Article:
From activist to ombudsman
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From activist to ombudsman
Author:   Article source: Shenzhen daily  Hits:1391  Add time:2009-5-28  

ON Jan. 9, 2004, Ao Jiannan sent a 20-page telegram to Shenzhen’s mayor at the time, Li Hongzhong, complaining about the dirty environment and bad traffic in Moon Bay in Nanshan, the district he lived in.

The telegram led to a broad campaign to clean up the entire city. Nearly all government departments were mobilized in the campaign, which was dubbed Action Combing. The city received a long-overdue facelift. Thousands of illegally constructed buildings  many built by people with power  were demolished. Parks were established in open spaces, and billboards were cleaned.

A telegram sounds old-fashioned in the age of mobile phones, e-mail and overnight mail. Li once asked Ao: “We live in the same city. Why bother to send a telegram?”

“Because your wall is too high,” Ao joked.

Recalling the incident five years later at his garage-turned-office in Taizi Shanzhuang, a housing estate in Moon Bay, Ao, 52, gave a more sober answer.

E-mails and telephone calls from an ordinary citizen might never end up being read and heard by the mayor  there are simply too many of them for the mayor to handle and are often intercepted by the mayor’s assistants. But a telegram must be signed by the recipient. That meant the mayor would definitely see it.

But what of overnight mail? “That’s inside an envelope,” explained Ao. “The recipient only needs to sign on the envelope and there was still a chance that the mayor wouldn’t open it.”

 

Ao knows how to get around  or deal with the bureaucracy. This hard-earned knowledge comes after years of experience of campaigning for residents in Moon Bay, a community of more than 50,000 residents at the foot of Mt. Nanshan. Once an industrial base of Shenzhen, Moon Bay has more than its share of power plants, factory chimneys, pollution, and complaints. Retired and restless, Ao acts as a middleman between the residents and the government, filing complaints for residents while pushing relevant government bodies to solve the problems.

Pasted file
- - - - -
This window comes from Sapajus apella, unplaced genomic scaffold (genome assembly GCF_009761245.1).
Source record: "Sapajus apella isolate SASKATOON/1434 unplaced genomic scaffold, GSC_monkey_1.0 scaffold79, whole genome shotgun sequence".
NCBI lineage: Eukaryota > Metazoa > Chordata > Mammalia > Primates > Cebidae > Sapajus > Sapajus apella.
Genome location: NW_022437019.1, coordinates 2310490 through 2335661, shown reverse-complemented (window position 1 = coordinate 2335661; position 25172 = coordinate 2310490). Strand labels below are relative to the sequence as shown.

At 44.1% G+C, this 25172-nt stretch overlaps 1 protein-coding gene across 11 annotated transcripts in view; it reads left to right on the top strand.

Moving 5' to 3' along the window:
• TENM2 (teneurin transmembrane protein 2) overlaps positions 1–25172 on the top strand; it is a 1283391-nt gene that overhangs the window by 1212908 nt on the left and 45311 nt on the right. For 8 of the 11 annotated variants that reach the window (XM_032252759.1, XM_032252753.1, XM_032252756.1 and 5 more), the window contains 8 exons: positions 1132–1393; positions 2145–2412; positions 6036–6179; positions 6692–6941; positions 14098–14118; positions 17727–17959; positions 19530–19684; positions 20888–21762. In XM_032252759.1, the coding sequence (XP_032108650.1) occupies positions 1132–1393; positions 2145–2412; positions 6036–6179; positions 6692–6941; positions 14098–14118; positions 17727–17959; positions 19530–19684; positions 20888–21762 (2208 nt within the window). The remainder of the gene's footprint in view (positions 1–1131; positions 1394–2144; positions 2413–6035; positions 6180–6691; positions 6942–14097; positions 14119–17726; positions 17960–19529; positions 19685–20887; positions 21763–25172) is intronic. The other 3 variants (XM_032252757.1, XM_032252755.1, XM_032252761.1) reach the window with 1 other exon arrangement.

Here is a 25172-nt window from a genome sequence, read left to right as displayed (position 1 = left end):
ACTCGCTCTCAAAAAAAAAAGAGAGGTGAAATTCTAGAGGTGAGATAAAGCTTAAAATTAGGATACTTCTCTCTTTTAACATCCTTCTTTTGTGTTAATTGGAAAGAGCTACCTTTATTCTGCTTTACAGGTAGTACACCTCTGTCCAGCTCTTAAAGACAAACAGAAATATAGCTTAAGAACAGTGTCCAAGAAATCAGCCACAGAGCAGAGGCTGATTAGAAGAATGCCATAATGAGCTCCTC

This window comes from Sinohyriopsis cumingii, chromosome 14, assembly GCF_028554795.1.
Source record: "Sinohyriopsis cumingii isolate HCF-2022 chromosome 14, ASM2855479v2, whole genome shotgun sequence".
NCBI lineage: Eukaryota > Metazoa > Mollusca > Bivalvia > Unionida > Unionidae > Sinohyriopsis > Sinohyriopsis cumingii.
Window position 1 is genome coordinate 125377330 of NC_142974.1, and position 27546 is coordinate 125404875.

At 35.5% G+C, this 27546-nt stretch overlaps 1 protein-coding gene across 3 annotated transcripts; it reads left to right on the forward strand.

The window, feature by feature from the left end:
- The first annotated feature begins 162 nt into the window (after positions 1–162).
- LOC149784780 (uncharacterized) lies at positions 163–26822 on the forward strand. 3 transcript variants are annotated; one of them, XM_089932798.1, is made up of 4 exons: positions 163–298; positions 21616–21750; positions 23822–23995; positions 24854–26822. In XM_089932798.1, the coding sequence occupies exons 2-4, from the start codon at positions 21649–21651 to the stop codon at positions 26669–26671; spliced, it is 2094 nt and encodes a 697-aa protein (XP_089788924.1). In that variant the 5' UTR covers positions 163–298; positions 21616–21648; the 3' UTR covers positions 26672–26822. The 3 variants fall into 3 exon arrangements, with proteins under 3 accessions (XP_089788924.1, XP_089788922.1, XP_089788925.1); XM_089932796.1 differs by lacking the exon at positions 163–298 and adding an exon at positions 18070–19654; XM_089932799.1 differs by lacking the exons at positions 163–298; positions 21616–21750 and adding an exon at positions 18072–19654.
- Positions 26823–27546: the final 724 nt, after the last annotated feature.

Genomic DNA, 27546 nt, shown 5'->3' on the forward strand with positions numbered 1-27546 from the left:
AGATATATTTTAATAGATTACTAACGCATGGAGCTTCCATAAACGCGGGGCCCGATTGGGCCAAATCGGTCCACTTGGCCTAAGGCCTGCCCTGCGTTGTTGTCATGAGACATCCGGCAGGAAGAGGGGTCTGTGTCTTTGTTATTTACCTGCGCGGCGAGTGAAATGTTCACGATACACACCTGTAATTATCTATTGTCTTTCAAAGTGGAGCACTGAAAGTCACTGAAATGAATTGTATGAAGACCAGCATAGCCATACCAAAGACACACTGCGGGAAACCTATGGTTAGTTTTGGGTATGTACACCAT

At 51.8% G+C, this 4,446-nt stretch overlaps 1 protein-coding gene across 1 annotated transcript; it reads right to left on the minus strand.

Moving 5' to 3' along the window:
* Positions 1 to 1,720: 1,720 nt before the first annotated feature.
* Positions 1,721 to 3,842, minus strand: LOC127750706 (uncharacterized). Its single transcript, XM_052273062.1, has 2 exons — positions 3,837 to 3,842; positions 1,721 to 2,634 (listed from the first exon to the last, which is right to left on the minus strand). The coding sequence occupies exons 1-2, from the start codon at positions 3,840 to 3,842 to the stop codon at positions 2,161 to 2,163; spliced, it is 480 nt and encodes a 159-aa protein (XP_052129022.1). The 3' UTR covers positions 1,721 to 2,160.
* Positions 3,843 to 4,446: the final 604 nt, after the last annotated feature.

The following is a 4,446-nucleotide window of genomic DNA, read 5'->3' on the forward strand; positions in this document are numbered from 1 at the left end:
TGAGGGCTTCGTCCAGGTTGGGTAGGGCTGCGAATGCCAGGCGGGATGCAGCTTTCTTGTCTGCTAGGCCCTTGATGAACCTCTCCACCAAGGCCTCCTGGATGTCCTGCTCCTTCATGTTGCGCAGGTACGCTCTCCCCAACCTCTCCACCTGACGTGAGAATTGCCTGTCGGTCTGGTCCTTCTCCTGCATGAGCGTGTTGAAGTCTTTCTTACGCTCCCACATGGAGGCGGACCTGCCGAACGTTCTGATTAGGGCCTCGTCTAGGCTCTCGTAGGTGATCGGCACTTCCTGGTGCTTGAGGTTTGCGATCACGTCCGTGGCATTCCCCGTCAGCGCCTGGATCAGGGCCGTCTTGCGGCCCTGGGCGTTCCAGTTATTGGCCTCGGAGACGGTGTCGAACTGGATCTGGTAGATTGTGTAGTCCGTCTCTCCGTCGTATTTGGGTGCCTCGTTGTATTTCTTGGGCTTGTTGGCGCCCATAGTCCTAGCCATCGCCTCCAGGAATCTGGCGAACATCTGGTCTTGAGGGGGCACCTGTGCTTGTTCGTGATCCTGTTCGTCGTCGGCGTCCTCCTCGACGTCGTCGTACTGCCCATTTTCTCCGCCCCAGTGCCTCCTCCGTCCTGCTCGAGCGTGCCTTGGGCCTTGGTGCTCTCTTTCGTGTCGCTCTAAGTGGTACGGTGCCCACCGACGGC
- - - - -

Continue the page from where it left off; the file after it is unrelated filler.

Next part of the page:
Ao has an official title: liaison officer to Nanshan lawmakers. Before Ao, no such position existed. The job has no salary, but he does get 500 yuan (US$73) each month for his other community job as vice director of the neighborhood committee. Residents, however, regard him more as a liaison officer than a neighborhood director, a nominal job that has no real influence. The subsidy barely covers his fuel and telephone bills. Indeed, Ao said he spends more than 10,000 yuan of his own money each year on the “job.” Fortunately money is not a big problem for him — he receives a handsome retirement pension. He retired from a managerial position at a large State-owned company after surgery to remove part of his stomach in 1999.

Short, lean, with curly hair and deep wrinkles around the eyes and forehead, Ao is a son of central China’s Hunan Province, where he grew up. Despite his not-so-good health, he is nimble.

Ao works in the lawmakers’ liaison office, a 10-square-meter space equipped with a desk, couch, telephone and desktop computer. He has 12 “employees,” none of whom are paid. He and four others take a turn each day of the week to man the office.

Ao said he serves as a link between the government and the grassroots community. His job is to help the government “improve things that can be improved,” he said.

Ao became a well-known activist in 2000 when he led the charge in a lawsuit against the municipal housing and land resources bureau. He and other homeowners at Taizi Shanzhuang found that the bureau had put the wrong registration date on their property. He asked for a change, which the bureau readily agreed, but one year passed and nothing happened. Ao took the bureau to court, demanding the bureau correct the mistake and symbolically compensate him 1 yuan. The court ruled that the bureau should correct the date but refused Ao’s demand for compensation. Ao appealed. One year later, he won the case.